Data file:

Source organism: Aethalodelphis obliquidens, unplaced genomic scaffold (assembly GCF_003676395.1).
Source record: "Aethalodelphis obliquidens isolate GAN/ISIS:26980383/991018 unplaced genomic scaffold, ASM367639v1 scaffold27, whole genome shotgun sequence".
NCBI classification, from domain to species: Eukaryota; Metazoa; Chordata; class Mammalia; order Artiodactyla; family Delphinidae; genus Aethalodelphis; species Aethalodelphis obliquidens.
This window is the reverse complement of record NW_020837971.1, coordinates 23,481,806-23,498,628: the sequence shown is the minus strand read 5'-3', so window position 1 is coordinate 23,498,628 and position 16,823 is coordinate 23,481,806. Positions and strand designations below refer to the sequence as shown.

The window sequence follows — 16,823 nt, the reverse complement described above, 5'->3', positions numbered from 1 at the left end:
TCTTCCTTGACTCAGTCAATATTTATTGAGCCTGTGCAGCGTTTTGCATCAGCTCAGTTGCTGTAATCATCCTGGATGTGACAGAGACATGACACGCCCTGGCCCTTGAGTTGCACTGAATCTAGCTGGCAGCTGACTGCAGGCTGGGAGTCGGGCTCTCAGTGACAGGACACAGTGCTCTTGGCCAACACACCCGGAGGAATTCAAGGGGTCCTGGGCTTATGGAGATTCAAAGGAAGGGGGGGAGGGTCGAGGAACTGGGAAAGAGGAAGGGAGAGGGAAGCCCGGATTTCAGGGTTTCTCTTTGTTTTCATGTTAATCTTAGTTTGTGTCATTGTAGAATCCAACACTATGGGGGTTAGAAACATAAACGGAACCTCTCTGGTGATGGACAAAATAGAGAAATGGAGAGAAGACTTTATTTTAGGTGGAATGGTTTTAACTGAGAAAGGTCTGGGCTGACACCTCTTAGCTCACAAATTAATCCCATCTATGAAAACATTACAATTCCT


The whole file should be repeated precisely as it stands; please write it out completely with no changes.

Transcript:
Source organism: Aethalodelphis obliquidens, unplaced genomic scaffold (assembly GCF_003676395.1).
Source record: "Aethalodelphis obliquidens isolate GAN/ISIS:26980383/991018 unplaced genomic scaffold, ASM367639v1 scaffold27, whole genome shotgun sequence".
NCBI classification, from domain to species: Eukaryota; Metazoa; Chordata; class Mammalia; order Artiodactyla; family Delphinidae; genus Aethalodelphis; species Aethalodelphis obliquidens.
This window is the reverse complement of record NW_020837971.1, coordinates 23,481,806-23,498,628: the sequence shown is the minus strand read 5'-3', so window position 1 is coordinate 23,498,628 and position 16,823 is coordinate 23,481,806. Positions and strand designations below refer to the sequence as shown.

The window sequence follows — 16,823 nt, the reverse complement described above, 5'->3', positions numbered from 1 at the left end:
TCTTCCTTGACTCAGTCAATATTTATTGAGCCTGTGCAGCGTTTTGCATCAGCTCAGTTGCTGTAATCATCCTGGATGTGACAGAGACATGACACGCCCTGGCCCTTGAGTTGCACTGAATCTAGCTGGCAGCTGACTGCAGGCTGGGAGTCGGGCTCTCAGTGACAGGACACAGTGCTCTTGGCCAACACACCCGGAGGAATTCAAGGGGTCCTGGGCTTATGGAGATTCAAAGGAAGGGGGGGAGGGTCGAGGAACTGGGAAAGAGGAAGGGAGAGGGAAGCCCGGATTTCAGGGTTTCTCTTTGTTTTCATGTTAATCTTAGTTTGTGTCATTGTAGAATCCAACACTATGGGGGTTAGAAACATAAACGGAACCTCTCTGGTGATGGACAAAATAGAGAAATGGAGAGAAGACTTTATTTTAGGTGGAATGGTTTTAACTGAGAAAGGTCTGGGCTGACACCTCTTAGCTCACAAATTAATCCCATCTATGAAAACATTACAATTCCT